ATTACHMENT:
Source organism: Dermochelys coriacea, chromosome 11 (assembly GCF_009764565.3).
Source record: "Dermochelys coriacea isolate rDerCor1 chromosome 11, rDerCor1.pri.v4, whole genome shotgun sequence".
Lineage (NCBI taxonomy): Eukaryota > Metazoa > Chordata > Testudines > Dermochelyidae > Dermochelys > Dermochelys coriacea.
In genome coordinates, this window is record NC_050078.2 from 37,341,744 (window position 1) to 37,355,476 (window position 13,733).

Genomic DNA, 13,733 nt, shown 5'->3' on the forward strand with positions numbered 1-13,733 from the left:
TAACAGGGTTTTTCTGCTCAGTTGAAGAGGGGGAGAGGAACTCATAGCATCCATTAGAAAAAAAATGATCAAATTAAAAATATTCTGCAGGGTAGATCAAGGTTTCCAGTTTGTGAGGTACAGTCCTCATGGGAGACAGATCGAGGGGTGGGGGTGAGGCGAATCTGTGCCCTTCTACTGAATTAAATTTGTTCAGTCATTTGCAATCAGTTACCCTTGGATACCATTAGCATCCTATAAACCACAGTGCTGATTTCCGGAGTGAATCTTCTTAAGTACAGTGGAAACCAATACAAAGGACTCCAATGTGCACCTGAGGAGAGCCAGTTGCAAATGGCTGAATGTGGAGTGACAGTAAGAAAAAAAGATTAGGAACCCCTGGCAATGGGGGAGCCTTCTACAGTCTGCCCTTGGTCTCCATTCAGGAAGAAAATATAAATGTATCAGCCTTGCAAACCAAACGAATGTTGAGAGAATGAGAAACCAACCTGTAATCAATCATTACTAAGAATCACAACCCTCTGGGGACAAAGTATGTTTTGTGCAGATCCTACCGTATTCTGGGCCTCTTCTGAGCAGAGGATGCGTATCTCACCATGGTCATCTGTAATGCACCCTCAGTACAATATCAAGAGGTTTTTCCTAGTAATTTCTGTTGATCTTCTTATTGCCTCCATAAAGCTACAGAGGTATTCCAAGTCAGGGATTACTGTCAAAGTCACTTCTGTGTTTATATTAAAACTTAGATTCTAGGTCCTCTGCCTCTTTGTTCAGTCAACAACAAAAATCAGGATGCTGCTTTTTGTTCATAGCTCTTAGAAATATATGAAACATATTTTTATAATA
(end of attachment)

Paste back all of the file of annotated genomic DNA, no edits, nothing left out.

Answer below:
Source organism: Dermochelys coriacea, chromosome 11 (assembly GCF_009764565.3).
Source record: "Dermochelys coriacea isolate rDerCor1 chromosome 11, rDerCor1.pri.v4, whole genome shotgun sequence".
Lineage (NCBI taxonomy): Eukaryota > Metazoa > Chordata > Testudines > Dermochelyidae > Dermochelys > Dermochelys coriacea.
In genome coordinates, this window is record NC_050078.2 from 37,341,744 (window position 1) to 37,355,476 (window position 13,733).

Genomic DNA, 13,733 nt, shown 5'->3' on the forward strand with positions numbered 1-13,733 from the left:
TAACAGGGTTTTTCTGCTCAGTTGAAGAGGGGGAGAGGAACTCATAGCATCCATTAGAAAAAAAATGATCAAATTAAAAATATTCTGCAGGGTAGATCAAGGTTTCCAGTTTGTGAGGTACAGTCCTCATGGGAGACAGATCGAGGGGTGGGGGTGAGGCGAATCTGTGCCCTTCTACTGAATTAAATTTGTTCAGTCATTTGCAATCAGTTACCCTTGGATACCATTAGCATCCTATAAACCACAGTGCTGATTTCCGGAGTGAATCTTCTTAAGTACAGTGGAAACCAATACAAAGGACTCCAATGTGCACCTGAGGAGAGCCAGTTGCAAATGGCTGAATGTGGAGTGACAGTAAGAAAAAAAGATTAGGAACCCCTGGCAATGGGGGAGCCTTCTACAGTCTGCCCTTGGTCTCCATTCAGGAAGAAAATATAAATGTATCAGCCTTGCAAACCAAACGAATGTTGAGAGAATGAGAAACCAACCTGTAATCAATCATTACTAAGAATCACAACCCTCTGGGGACAAAGTATGTTTTGTGCAGATCCTACCGTATTCTGGGCCTCTTCTGAGCAGAGGATGCGTATCTCACCATGGTCATCTGTAATGCACCCTCAGTACAATATCAAGAGGTTTTTCCTAGTAATTTCTGTTGATCTTCTTATTGCCTCCATAAAGCTACAGAGGTATTCCAAGTCAGGGATTACTGTCAAAGTCACTTCTGTGTTTATATTAAAACTTAGATTCTAGGTCCTCTGCCTCTTTGTTCAGTCAACAACAAAAATCAGGATGCTGCTTTTTGTTCATAGCTCTTAGAAATATATGAAACATATTTTTATAATA